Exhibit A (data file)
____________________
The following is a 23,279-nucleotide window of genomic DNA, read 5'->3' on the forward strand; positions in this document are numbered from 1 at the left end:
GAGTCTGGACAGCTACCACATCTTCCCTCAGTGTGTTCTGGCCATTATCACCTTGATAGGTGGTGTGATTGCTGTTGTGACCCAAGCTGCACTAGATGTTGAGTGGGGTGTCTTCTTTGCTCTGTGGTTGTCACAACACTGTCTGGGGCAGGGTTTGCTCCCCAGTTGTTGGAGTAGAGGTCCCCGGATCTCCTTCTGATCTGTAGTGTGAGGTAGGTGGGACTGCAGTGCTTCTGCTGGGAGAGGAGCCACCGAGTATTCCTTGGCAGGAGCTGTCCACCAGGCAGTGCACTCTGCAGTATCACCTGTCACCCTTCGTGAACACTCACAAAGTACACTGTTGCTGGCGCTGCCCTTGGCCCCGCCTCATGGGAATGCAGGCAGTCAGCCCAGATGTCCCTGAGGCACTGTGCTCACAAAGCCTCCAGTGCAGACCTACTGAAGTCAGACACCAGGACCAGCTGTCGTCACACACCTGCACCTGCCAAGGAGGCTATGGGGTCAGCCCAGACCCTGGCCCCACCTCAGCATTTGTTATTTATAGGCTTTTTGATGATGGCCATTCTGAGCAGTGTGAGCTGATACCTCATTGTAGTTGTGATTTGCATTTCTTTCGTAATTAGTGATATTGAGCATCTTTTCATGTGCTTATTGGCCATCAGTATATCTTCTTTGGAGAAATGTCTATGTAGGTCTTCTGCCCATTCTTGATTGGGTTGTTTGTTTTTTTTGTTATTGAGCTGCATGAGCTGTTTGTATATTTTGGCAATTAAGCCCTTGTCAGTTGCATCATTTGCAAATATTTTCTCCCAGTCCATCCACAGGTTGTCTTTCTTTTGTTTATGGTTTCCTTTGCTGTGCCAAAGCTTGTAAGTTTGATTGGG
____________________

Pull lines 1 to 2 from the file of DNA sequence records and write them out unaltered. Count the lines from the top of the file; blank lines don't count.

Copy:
The following is a 23,279-nucleotide window of genomic DNA, read 5'->3' on the forward strand; positions in this document are numbered from 1 at the left end:
GAGTCTGGACAGCTACCACATCTTCCCTCAGTGTGTTCTGGCCATTATCACCTTGATAGGTGGTGTGATTGCTGTTGTGACCCAAGCTGCACTAGATGTTGAGTGGGGTGTCTTCTTTGCTCTGTGGTTGTCACAACACTGTCTGGGGCAGGGTTTGCTCCCCAGTTGTTGGAGTAGAGGTCCCCGGATCTCCTTCTGATCTGTAGTGTGAGGTAGGTGGGACTGCAGTGCTTCTGCTGGGAGAGGAGCCACCGAGTATTCCTTGGCAGGAGCTGTCCACCAGGCAGTGCACTCTGCAGTATCACCTGTCACCCTTCGTGAACACTCACAAAGTACACTGTTGCTGGCGCTGCCCTTGGCCCCGCCTCATGGGAATGCAGGCAGTCAGCCCAGATGTCCCTGAGGCACTGTGCTCACAAAGCCTCCAGTGCAGACCTACTGAAGTCAGACACCAGGACCAGCTGTCGTCACACACCTGCACCTGCCAAGGAGGCTATGGGGTCAGCCCAGACCCTGGCCCCACCTCAGCATTTGTTATTTATAGGCTTTTTGATGATGGCCATTCTGAGCAGTGTGAGCTGATACCTCATTGTAGTTGTGATTTGCATTTCTTTCGTAATTAGTGATATTGAGCATCTTTTCATGTGCTTATTGGCCATCAGTATATCTTCTTTGGAGAAATGTCTATGTAGGTCTTCTGCCCATTCTTGATTGGGTTGTTTGTTTTTTTTGTTATTGAGCTGCATGAGCTGTTTGTATATTTTGGCAATTAAGCCCTTGTCAGTTGCATCATTTGCAAATATTTTCTCCCAGTCCATCCACAGGTTGTCTTTCTTTTGTTTATGGTTTCCTTTGCTGTGCCAAAGCTTGTAAGTTTGATTGGG